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faq:multilocation_networking_best_practices

Networking Multiple Locations Best Practices

Read the Networking Best Practices as a starting point. Building a network infrastructure for multiple locations may be for several reasons. You may have a second retail establishment, a warehouse, have remote administration requirements or just allowing sales people to dial in from a hotel room.

Who should read this

Your technical IT person that will be configuring or maintaining your network. This may be the company that you are purchasing your hardware from or the person that is going to get your workstations talking to each other and to a server if required.

Concept overview

Normally the database and application will reside at a “head office” server that the remote locations connect into. This connection can be in several forms with Terminal Services being the recommended solution.

  1. Windward Polling Application windward_polling.pdf (RECOMMENDED with fast-paced POS environment and less than optimal internet
  2. Microsoft Terminal Services windward_terminalservices.pdf (RECOMMENDED with commercial grade internet at head office and remote locations)
  3. Microsoft remote desktop (NOTE: Requires an un-used workstation on the same LAN as the data for each connection)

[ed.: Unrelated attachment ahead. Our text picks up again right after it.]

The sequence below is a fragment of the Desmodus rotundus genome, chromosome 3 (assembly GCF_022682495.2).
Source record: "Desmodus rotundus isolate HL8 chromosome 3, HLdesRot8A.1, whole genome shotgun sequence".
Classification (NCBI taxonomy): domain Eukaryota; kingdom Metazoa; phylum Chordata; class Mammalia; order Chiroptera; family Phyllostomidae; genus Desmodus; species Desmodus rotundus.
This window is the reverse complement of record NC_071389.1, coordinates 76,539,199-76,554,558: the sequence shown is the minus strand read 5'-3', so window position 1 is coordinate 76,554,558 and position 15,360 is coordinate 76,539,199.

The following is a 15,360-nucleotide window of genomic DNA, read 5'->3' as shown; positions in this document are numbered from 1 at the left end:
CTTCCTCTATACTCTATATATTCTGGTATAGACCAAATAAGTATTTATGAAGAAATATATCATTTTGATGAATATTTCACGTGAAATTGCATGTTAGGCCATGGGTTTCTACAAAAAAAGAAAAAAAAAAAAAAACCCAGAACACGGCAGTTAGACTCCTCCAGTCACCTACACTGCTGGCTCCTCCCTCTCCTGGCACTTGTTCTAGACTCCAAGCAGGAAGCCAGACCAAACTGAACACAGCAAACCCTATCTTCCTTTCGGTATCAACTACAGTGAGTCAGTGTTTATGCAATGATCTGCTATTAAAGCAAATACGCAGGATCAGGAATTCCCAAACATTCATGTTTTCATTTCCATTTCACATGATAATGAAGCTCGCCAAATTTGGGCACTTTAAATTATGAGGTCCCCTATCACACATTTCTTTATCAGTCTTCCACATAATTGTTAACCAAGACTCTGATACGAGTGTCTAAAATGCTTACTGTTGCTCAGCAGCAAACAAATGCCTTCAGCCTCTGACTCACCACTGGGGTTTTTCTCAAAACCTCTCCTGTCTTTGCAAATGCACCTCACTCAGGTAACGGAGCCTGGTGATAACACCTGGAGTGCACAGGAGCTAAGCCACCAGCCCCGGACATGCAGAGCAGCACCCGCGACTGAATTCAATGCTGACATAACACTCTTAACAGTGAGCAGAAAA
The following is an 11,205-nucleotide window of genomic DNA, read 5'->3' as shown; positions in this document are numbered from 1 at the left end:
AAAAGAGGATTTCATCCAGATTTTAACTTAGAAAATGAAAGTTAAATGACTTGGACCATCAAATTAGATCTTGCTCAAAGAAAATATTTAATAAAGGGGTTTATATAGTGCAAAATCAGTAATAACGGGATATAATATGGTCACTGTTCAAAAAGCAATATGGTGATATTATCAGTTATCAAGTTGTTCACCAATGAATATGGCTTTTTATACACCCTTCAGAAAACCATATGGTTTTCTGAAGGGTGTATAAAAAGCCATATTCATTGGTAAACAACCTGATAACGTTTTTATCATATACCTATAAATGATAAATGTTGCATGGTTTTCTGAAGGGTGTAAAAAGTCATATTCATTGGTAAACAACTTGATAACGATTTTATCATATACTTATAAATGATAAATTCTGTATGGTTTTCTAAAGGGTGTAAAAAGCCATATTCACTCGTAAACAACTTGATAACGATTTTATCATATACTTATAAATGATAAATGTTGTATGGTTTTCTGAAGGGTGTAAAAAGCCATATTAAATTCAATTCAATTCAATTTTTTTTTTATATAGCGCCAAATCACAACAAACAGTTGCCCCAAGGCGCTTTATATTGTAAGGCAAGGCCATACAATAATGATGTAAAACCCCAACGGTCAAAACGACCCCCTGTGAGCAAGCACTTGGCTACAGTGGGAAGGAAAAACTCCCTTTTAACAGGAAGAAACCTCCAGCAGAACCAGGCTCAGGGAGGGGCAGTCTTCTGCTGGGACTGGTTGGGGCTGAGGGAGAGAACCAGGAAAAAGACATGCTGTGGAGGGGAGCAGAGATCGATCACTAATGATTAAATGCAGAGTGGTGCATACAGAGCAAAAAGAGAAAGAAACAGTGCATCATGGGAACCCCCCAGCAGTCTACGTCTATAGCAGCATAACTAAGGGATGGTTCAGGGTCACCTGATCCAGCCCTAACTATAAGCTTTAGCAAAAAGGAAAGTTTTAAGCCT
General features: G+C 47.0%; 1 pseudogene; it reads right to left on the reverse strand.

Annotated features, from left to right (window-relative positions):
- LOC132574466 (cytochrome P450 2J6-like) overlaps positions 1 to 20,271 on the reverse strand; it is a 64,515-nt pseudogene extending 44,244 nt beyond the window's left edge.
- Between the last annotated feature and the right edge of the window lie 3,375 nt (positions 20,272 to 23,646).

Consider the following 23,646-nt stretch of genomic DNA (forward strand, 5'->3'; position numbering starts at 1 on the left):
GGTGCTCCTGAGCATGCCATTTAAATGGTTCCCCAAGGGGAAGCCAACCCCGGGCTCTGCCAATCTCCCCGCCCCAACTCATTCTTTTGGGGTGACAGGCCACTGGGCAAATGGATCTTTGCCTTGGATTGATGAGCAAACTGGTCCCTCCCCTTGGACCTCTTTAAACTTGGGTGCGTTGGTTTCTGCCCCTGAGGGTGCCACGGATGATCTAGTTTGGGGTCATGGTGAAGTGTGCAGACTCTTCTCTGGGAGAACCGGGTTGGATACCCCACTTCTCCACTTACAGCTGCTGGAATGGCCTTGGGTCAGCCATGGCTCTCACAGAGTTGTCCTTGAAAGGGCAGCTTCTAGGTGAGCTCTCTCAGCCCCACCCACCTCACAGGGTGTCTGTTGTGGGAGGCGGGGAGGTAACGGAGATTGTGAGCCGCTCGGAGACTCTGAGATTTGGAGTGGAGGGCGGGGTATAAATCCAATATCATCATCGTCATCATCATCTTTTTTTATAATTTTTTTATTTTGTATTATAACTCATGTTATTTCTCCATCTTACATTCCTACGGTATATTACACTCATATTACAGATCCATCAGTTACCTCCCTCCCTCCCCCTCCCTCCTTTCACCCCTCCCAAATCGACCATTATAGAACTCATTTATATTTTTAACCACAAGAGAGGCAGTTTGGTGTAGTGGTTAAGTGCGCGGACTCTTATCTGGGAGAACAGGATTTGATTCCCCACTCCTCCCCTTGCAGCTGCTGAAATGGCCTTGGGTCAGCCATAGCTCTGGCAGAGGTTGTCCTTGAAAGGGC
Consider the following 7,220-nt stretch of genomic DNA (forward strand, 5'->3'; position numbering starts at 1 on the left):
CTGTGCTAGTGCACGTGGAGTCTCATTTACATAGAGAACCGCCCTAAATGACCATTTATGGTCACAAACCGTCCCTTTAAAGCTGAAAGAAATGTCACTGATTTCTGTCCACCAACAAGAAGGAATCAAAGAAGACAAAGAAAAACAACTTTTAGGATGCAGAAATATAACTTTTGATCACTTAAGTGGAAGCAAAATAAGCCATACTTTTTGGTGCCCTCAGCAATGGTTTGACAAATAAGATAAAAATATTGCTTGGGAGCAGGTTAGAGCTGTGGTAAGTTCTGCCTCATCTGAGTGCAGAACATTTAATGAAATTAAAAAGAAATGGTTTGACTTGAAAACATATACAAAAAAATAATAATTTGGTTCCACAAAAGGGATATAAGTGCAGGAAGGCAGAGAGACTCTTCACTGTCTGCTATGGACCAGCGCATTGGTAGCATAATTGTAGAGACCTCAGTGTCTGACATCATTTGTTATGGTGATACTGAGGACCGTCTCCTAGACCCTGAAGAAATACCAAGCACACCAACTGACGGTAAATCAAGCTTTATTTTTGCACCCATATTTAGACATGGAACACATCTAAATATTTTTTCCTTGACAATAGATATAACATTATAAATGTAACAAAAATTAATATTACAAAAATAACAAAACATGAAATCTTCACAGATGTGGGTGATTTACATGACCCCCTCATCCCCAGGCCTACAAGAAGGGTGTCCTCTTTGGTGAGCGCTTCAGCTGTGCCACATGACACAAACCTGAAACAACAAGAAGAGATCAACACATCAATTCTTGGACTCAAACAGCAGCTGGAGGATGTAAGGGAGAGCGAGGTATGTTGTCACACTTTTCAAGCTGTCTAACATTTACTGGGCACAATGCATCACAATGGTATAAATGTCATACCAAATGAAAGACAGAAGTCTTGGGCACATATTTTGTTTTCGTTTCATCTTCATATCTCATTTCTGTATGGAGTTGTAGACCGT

Networking principles

  1. Purchase hardware that is a currently supported Microsoft compatible server.
  2. Microsoft Small Business (SBS) server does NOT allow user based terminal server sessions and can not be used for this purpose. Purchase Standard or Enterprise server solutions.
  3. A VPN network is recommended but not required unless using integrated credit / debit card processing for PCI compliance. DO NOT USE VPN FOR DIRECT DRIVE MAPPING
  4. Use of strong passwords is strongly recommended

Some Useful articles on Securing your Physical Location

Printing principles

  • There are some known issues printing through terminal services. Printers that serve multiple purposes will sometimes have printer drivers that are not supported under 2003 server. Also, Windows 2008 Server introduced the Terminal Services Easy Print printer driver, which also causes several issues with slip printers and label printers across a Terminal Services network, that will require a third party printing solution to over come the issues. http://thinprint.com and http://www.terminalworks.com/ have solutions to address these issues.

A BETTER SOLUTION

Ideally if you are planning to run System Five over terminal services, plan on purchasing networkable printers that have built in network cards, and configure your remote locations to connect using a VPN with fixed (static) external IP Addresses. In this manner, all printers look like they are on the same network, and the remote computers will print to them as though they exist on the server's local network. Also the only driver involved would be the one on the server, so the Microsoft Easy Print Driver will not intercept the print job. This is more reliable, and easier to configure and maintain the connections than trying to use remote printing. This method would apply to both laser printers and thermal receipt printers.

Updated by Steve Wind March 16 2016

faq/multilocation_networking_best_practices.txt · Last modified: 2018/02/07 13:25 by swind